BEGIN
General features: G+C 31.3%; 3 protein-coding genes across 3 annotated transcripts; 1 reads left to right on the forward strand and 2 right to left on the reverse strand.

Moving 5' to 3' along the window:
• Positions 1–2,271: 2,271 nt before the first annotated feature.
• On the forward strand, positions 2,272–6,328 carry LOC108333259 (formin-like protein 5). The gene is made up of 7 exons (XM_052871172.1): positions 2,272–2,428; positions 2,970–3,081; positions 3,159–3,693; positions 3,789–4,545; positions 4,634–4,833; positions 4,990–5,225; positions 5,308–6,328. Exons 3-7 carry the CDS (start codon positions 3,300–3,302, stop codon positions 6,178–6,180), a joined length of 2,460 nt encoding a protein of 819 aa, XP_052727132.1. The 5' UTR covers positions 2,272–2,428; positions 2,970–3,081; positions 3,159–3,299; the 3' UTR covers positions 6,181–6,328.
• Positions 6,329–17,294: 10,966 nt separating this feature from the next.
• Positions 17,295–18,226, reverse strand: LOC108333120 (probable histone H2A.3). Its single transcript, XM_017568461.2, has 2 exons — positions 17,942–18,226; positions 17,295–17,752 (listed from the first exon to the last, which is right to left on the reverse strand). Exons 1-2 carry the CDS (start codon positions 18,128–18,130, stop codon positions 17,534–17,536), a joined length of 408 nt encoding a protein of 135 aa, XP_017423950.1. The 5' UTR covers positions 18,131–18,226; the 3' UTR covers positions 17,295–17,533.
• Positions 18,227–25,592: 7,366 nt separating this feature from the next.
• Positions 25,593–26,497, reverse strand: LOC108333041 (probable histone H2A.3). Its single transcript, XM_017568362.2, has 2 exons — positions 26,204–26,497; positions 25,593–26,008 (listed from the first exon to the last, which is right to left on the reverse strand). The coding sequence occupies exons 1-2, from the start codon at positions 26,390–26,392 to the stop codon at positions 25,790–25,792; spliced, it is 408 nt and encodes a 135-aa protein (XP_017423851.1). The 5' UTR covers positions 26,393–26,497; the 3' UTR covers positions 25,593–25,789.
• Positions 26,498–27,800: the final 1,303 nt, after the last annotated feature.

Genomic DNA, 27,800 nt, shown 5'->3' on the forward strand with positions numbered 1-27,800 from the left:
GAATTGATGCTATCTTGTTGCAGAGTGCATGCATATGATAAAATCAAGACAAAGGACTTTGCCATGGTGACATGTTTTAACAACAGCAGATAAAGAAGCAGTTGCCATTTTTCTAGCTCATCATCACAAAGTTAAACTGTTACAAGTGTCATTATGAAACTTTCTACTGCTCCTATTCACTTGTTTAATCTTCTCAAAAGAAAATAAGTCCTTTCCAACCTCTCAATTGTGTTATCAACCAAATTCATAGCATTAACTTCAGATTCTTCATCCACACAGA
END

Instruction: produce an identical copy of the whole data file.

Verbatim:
General features: G+C 31.3%; 3 protein-coding genes across 3 annotated transcripts; 1 reads left to right on the forward strand and 2 right to left on the reverse strand.

Moving 5' to 3' along the window:
• Positions 1–2,271: 2,271 nt before the first annotated feature.
• On the forward strand, positions 2,272–6,328 carry LOC108333259 (formin-like protein 5). The gene is made up of 7 exons (XM_052871172.1): positions 2,272–2,428; positions 2,970–3,081; positions 3,159–3,693; positions 3,789–4,545; positions 4,634–4,833; positions 4,990–5,225; positions 5,308–6,328. Exons 3-7 carry the CDS (start codon positions 3,300–3,302, stop codon positions 6,178–6,180), a joined length of 2,460 nt encoding a protein of 819 aa, XP_052727132.1. The 5' UTR covers positions 2,272–2,428; positions 2,970–3,081; positions 3,159–3,299; the 3' UTR covers positions 6,181–6,328.
• Positions 6,329–17,294: 10,966 nt separating this feature from the next.
• Positions 17,295–18,226, reverse strand: LOC108333120 (probable histone H2A.3). Its single transcript, XM_017568461.2, has 2 exons — positions 17,942–18,226; positions 17,295–17,752 (listed from the first exon to the last, which is right to left on the reverse strand). Exons 1-2 carry the CDS (start codon positions 18,128–18,130, stop codon positions 17,534–17,536), a joined length of 408 nt encoding a protein of 135 aa, XP_017423950.1. The 5' UTR covers positions 18,131–18,226; the 3' UTR covers positions 17,295–17,533.
• Positions 18,227–25,592: 7,366 nt separating this feature from the next.
• Positions 25,593–26,497, reverse strand: LOC108333041 (probable histone H2A.3). Its single transcript, XM_017568362.2, has 2 exons — positions 26,204–26,497; positions 25,593–26,008 (listed from the first exon to the last, which is right to left on the reverse strand). The coding sequence occupies exons 1-2, from the start codon at positions 26,390–26,392 to the stop codon at positions 25,790–25,792; spliced, it is 408 nt and encodes a 135-aa protein (XP_017423851.1). The 5' UTR covers positions 26,393–26,497; the 3' UTR covers positions 25,593–25,789.
• Positions 26,498–27,800: the final 1,303 nt, after the last annotated feature.

Genomic DNA, 27,800 nt, shown 5'->3' on the forward strand with positions numbered 1-27,800 from the left:
GAATTGATGCTATCTTGTTGCAGAGTGCATGCATATGATAAAATCAAGACAAAGGACTTTGCCATGGTGACATGTTTTAACAACAGCAGATAAAGAAGCAGTTGCCATTTTTCTAGCTCATCATCACAAAGTTAAACTGTTACAAGTGTCATTATGAAACTTTCTACTGCTCCTATTCACTTGTTTAATCTTCTCAAAAGAAAATAAGTCCTTTCCAACCTCTCAATTGTGTTATCAACCAAATTCATAGCATTAACTTCAGATTCTTCATCCACACAGA